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United States Department of Agriculture

Agricultural Research Service

Title: Fedtpa Photodegradation in Nutrient Solution Ii. Effects on Root Physiology and Foliar Fe and MN Levels in Marigold

Authors
item ALBANO, JOSEPH
item Miller, William - CORNELL UNIVERSITY

Submitted to: HortScience
Publication Type: Peer Reviewed Journal
Publication Acceptance Date: July 19, 2000
Publication Date: April 1, 2001
Citation: Albano,J.P.,Miller,W.B. 2001. FEDTPA Photodegradation in nutrient solution II.effects on root physiology and foliar FE and MN levels in Marigold.Hortscience.13:317-320.

Interpretive Summary: Iron-diethylenetriaminepentaacetic acid (FeDTPA) is vulnerable to photodegradation. The objective of this research was to determine the consequence of FeDTPA photodegradation on plant growth and physiology. Marigold (Tagetes erecta L.) grown hydroponically in an irradiated nutrient solution containing FeDTPA had root ferric reductase activity 120% greater, foliar Fe level 33% less, and foliar Mn level 90% greater than did plants grown in an identical, non-irradiated solution, indicating that the plants growing in the irradiated solution were responding to Fe-deficiency stress with physiological reactions associated with Fe-efficiency. The youngest leaves of plants grown in the irradiated solution had symptoms of Mn toxicity (interveinal chlorosis, shiny-bronze necrotic spots, and leaf deformation). Plants grown in irradiated solution in which the precipitated Fe was replaced with fresh Fe-chelate were, in general, no different from those grown in the non-irradiated solution. The results of this research are important to plant nutrition researchers, producers of water-soluble fertilizers, and to growers as we have demonstrated that FeDTPA photodegradation in nutrient solutions can cause Fe deficiency and excess Mn uptake when such solutions are used in plant production.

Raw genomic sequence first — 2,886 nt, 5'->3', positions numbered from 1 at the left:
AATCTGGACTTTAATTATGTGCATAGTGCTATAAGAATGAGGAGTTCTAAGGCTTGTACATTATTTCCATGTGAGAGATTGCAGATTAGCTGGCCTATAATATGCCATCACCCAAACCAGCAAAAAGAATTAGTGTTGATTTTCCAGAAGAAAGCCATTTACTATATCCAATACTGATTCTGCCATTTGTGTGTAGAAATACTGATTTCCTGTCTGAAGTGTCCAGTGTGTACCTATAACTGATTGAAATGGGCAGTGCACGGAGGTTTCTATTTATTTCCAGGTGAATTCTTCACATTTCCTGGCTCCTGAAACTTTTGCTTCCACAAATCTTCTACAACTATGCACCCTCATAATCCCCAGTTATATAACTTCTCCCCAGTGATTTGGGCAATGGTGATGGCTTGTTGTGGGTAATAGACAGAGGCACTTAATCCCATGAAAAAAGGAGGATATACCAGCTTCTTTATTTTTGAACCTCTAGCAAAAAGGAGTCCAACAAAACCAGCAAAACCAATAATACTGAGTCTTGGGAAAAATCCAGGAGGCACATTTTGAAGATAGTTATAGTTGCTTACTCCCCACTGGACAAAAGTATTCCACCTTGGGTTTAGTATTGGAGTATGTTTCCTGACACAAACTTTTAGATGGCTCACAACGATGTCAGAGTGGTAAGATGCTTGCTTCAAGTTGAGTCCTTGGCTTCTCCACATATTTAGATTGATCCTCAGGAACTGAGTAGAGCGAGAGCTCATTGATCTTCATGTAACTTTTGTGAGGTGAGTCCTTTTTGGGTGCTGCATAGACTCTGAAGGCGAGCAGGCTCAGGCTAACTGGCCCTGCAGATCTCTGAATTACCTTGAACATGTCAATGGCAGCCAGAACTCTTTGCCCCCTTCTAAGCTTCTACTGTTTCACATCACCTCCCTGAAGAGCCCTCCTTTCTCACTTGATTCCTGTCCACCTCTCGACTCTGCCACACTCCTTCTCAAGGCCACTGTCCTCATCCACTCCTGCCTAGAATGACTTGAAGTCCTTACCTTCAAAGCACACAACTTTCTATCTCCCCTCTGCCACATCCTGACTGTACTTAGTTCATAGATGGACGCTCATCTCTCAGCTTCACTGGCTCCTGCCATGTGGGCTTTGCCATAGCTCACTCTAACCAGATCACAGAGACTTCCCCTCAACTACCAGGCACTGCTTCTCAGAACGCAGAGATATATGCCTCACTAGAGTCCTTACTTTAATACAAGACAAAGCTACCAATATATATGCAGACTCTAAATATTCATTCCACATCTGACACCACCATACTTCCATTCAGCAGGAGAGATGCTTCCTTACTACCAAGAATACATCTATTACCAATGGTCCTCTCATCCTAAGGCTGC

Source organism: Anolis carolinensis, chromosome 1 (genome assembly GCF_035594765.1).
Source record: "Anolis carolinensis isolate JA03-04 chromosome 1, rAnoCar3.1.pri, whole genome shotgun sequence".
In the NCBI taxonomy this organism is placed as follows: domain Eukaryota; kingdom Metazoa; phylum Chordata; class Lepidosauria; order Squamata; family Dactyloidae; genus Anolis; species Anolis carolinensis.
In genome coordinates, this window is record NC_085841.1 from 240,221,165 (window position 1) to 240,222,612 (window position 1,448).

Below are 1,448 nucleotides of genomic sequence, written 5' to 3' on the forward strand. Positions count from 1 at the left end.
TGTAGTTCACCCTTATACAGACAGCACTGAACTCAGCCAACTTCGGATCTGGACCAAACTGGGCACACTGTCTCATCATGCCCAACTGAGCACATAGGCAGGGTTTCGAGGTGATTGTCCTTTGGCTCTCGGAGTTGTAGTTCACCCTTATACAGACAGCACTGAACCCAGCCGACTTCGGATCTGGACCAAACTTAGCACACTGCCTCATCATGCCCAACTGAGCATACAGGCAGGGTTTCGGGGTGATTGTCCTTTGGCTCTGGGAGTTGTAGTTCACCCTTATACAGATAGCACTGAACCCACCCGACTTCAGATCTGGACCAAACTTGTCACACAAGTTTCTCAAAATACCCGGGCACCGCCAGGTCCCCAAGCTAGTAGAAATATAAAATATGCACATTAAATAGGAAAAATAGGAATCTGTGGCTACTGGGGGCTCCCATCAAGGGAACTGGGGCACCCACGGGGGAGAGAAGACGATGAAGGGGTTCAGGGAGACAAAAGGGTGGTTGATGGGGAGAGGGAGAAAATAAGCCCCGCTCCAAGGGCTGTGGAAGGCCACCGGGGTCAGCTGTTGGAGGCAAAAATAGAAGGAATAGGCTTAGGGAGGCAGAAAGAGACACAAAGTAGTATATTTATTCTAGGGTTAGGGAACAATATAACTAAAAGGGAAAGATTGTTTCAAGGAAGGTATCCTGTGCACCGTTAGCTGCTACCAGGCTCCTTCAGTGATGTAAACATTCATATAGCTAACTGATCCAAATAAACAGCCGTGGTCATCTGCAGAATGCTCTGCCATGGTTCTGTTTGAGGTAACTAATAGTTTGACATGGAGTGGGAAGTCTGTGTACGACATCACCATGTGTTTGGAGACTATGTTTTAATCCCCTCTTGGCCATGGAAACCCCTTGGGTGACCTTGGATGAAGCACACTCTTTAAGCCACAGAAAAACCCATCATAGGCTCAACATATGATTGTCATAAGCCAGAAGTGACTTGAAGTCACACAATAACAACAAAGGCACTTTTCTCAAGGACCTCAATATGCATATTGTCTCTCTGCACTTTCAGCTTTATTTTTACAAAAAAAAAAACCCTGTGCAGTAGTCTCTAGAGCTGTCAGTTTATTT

Technical Abstract: Marigold (Tagetes erecta L.) grown hydroponically in an irradiated nutrient solution containing FeDTPA had root ferric reductase activity 120% greater, foliar Fe level 33% less, and foliar Mn level 90% greater than did plants grown in an identical, non-irradiated solution, indicating that the plants growing in the irradiated solution were responding to Fe-deficiency stress with physiological reactions associated with Fe-efficiency. The youngest leaves of plants grown in the irradiated solution had symptoms of Mn toxicity (interveinal chlorosis, shiny-bronze necrotic spots, and leaf deformation). Plants grown in irradiated solution in which the precipitated Fe was replaced with fresh Fe-chelate were, in general, no different from those grown in the non-irradiated solution. Chemical names used: ferric diethylenetriaminepentaacetic acid.

Last Modified: 9/29/2014
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